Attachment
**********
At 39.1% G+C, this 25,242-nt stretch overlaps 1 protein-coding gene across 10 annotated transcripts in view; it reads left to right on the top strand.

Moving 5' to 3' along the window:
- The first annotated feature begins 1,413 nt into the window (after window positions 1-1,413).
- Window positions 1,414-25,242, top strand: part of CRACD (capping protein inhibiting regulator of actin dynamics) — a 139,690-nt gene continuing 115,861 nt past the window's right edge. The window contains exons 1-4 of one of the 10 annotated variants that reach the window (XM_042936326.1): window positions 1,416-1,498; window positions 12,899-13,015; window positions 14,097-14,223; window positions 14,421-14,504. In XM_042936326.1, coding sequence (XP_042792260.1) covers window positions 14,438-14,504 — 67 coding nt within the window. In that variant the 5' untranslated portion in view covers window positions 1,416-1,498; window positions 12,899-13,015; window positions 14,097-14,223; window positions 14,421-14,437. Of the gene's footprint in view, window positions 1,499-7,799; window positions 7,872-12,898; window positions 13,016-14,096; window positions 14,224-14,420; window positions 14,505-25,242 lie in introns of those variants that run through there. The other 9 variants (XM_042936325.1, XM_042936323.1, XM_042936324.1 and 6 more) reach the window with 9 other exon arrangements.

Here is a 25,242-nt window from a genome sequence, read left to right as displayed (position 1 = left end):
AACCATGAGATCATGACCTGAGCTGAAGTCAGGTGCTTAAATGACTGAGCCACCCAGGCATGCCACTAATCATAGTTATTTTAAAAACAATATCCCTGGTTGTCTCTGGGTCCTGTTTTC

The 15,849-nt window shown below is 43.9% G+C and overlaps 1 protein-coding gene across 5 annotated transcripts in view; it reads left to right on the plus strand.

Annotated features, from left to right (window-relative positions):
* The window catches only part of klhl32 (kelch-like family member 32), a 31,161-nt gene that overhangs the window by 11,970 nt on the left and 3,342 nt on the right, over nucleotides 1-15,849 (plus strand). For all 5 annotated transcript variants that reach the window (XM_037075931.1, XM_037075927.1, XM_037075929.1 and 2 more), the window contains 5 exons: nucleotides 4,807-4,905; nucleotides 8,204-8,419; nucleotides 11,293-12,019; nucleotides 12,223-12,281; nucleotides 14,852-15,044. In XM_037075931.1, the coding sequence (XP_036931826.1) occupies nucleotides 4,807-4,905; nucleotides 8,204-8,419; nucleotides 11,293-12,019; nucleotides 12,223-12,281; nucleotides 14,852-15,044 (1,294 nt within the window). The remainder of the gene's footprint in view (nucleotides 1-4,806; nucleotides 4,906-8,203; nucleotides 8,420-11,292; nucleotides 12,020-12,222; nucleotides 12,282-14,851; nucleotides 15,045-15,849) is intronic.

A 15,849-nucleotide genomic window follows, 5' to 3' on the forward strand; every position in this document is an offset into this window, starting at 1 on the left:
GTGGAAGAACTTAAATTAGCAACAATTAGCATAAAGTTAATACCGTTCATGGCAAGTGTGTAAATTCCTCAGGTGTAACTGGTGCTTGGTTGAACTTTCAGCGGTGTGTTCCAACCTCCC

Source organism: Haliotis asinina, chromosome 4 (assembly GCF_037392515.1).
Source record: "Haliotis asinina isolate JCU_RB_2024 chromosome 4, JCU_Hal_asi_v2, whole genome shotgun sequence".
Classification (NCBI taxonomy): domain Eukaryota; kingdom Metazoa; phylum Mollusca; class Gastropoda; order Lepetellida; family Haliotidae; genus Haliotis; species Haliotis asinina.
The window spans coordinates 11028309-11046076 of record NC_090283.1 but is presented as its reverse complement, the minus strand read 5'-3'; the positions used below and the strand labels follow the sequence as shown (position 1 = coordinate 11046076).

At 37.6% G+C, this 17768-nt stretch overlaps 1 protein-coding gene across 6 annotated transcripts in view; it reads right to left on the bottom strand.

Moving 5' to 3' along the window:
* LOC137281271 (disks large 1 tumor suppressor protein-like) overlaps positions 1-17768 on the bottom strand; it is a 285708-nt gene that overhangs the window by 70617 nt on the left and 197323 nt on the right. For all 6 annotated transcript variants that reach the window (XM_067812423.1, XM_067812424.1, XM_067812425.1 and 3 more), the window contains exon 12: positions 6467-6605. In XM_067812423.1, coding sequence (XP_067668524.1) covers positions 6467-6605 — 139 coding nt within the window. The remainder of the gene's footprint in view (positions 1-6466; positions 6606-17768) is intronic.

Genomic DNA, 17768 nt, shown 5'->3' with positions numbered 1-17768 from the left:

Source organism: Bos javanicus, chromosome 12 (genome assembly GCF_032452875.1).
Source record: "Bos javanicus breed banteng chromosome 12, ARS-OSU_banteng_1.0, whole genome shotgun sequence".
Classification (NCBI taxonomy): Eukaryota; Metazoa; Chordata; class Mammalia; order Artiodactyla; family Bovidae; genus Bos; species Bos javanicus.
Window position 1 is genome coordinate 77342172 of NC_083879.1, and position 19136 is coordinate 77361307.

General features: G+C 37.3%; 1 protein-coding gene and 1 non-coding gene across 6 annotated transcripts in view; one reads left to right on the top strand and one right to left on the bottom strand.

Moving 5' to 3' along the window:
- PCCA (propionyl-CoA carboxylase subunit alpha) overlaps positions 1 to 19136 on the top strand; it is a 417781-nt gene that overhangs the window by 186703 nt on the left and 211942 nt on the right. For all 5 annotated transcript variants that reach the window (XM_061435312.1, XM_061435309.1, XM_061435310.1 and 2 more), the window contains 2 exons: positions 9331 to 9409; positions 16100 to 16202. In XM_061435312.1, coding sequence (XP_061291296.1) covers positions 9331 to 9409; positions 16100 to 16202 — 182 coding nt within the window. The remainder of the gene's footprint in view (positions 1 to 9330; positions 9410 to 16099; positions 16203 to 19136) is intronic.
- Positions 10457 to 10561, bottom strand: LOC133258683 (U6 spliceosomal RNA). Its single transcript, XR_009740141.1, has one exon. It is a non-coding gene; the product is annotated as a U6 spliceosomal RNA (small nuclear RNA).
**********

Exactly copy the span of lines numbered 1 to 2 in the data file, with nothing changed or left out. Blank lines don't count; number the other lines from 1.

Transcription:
At 39.1% G+C, this 25,242-nt stretch overlaps 1 protein-coding gene across 10 annotated transcripts in view; it reads left to right on the top strand.

Moving 5' to 3' along the window: